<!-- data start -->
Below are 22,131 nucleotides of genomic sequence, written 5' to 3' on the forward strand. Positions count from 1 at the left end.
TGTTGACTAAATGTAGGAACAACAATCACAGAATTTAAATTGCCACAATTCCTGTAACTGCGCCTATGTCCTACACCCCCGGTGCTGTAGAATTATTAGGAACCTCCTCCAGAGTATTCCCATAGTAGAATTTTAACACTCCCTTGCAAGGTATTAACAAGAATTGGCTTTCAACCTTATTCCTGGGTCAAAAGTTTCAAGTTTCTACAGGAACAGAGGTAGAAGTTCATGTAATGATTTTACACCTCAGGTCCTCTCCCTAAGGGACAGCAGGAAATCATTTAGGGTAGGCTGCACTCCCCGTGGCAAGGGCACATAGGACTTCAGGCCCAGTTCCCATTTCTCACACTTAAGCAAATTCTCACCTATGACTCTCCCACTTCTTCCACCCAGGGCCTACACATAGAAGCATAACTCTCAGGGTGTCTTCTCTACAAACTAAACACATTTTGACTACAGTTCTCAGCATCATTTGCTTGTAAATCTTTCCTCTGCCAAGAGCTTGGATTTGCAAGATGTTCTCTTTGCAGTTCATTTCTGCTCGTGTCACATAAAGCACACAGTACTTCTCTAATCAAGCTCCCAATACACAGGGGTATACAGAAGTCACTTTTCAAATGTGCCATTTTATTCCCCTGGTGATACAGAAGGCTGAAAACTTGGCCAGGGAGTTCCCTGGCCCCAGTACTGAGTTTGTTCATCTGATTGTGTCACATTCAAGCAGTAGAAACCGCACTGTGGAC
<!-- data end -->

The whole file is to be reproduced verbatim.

Below are 22,131 nucleotides of genomic sequence, written 5' to 3' on the forward strand. Positions count from 1 at the left end.
TGTTGACTAAATGTAGGAACAACAATCACAGAATTTAAATTGCCACAATTCCTGTAACTGCGCCTATGTCCTACACCCCCGGTGCTGTAGAATTATTAGGAACCTCCTCCAGAGTATTCCCATAGTAGAATTTTAACACTCCCTTGCAAGGTATTAACAAGAATTGGCTTTCAACCTTATTCCTGGGTCAAAAGTTTCAAGTTTCTACAGGAACAGAGGTAGAAGTTCATGTAATGATTTTACACCTCAGGTCCTCTCCCTAAGGGACAGCAGGAAATCATTTAGGGTAGGCTGCACTCCCCGTGGCAAGGGCACATAGGACTTCAGGCCCAGTTCCCATTTCTCACACTTAAGCAAATTCTCACCTATGACTCTCCCACTTCTTCCACCCAGGGCCTACACATAGAAGCATAACTCTCAGGGTGTCTTCTCTACAAACTAAACACATTTTGACTACAGTTCTCAGCATCATTTGCTTGTAAATCTTTCCTCTGCCAAGAGCTTGGATTTGCAAGATGTTCTCTTTGCAGTTCATTTCTGCTCGTGTCACATAAAGCACACAGTACTTCTCTAATCAAGCTCCCAATACACAGGGGTATACAGAAGTCACTTTTCAAATGTGCCATTTTATTCCCCTGGTGATACAGAAGGCTGAAAACTTGGCCAGGGAGTTCCCTGGCCCCAGTACTGAGTTTGTTCATCTGATTGTGTCACATTCAAGCAGTAGAAACCGCACTGTGGAC